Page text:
You currently coach and skate as a member of the Salisbury Rollergirls’ All-Star team. What are some of the benefits and challenges of wearing both “hats” with your team?
The greatest benefits are that I get to do two things that I am very passionate about – playing roller derby and coaching roller derby. Also, being in a leadership position instills within me a sense of confidence that has certainly helped my game. The biggest challenge is just making sure that I am skating enough to continue challenging myself, continue learning, and to continue helping my teammates.

Who are your derby heroes?
All skaters everywhere, especially my teammates! Lolli Dagger, my former WCRR teammate, has always been a source of inspiration. And all those who put in time behind the scenes; their passion and selflessness is inspirational.

What is your day job? And how, if at all, has it contributed to your experience of roller derby?
I am a physical therapist assistant by day, and I am currently working on my yoga teaching certification, as well. I also have a small backyard farm. Treating patients has helped me to cultivate an understanding of physical limitations, which has helped my coaching greatly.

How has your involvement in roller derby affected the way you live the rest of your life?
As roller derby has been a top priority in my entire adult life, it is hard to imagine all the effects it has had. I couldn’t say where I would be had I not began playing. It was the spark that ignited the fire in teaching me that health and physical activity are essential for happiness. That has become the predominant theme in my life.

How do you find a balance between your derby life and your “real” life?
I find balance by practicing yoga daily, using a day planner, delegating as much as possible, and accepting that I have limitations.

WFTDA Featured Skater: February 2014: Buster Skull

SideTrackStudios|photo|©Jason Walter

What advice do you have for girls who want to join roller derby?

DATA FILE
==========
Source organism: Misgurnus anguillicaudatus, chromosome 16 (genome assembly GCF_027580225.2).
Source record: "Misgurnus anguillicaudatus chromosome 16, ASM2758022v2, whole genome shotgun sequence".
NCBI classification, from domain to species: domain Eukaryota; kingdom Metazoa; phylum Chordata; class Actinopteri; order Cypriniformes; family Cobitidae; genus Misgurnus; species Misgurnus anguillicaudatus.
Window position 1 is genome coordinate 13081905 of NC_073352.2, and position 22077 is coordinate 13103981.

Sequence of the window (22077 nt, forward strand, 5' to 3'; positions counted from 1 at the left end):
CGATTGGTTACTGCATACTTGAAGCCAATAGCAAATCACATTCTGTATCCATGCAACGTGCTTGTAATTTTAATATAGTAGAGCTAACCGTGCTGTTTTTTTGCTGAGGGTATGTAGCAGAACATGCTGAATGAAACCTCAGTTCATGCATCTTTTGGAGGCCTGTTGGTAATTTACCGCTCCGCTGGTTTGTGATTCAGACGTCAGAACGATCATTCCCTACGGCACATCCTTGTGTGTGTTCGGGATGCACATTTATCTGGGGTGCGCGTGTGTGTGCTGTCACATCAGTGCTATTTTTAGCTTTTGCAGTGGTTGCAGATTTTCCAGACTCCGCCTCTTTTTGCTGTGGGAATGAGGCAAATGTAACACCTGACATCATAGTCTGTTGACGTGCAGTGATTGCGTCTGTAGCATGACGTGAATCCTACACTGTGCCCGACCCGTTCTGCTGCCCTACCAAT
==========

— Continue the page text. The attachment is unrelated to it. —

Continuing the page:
Try it! Try everything! If roller derby is something you are passionate about (as thousands upon thousands of women are) then give it your all. Don’t be afraid to go into something wholeheartedly, that is the only way to do it.

Do you have any upcoming bouts that you’re really excited for and why?
I’m excited for our entire 2014 season! Our first bout will be versus the Diamond State Roller Girls in May and it is exciting for several reasons: it is my old team, they have come a very long way over the past season, and it will determine our first ever ranking in the WFTDA! Also, we have a lot of new skaters this season who will be moving onto the Wicomikazis (our B team named for our county, Wicomico County). I am super excited to be bench coaching their bouts!

Do you have a special message to your fans?
Yes. Make today a great day. Regardless of what happens, choose to be happy! Also, keep cheering because you inspire me!

Is there anyone that you’d like to thank?
My fiancé – Bryan Whipple, my family, my past/present/future teammates, my derby wife (Lexa Cution), Mortem and Craig, all the SRG fans and supporters, Cinderosa and Hot Piece of Astronaut, Merry Khaos, my yoga teacher, all my teachers, all the East Coast teams, the WFTDA, Mr. and Mrs. Mitchell, the Leukemia and Lymphoma Society, all my health care providers, all my patients, and pretty much every person I have come into contact with ever for adding to my life in some way!

Is there anything else you'd like to share with WFTDA.com readers?
The Leukemia and Lymphoma Society has chosen me to be a part of their “Someday is Today” campaign, which features survivor stories. You can find information about the campaign and how you can help at the Cancer Ends With Me website, and there is a video about my story featuring SRG! Also check out my part in Bryan Whipple’s skate video to see some rad park/ramp/street skating, which is another passion of mine!

Do you know a WFTDA skater with a dazzling derby career that should be featured on wftda.com? Please email webmaster@wftda.com and tell us why!

Real. Strong. Athletic. Revolutionary.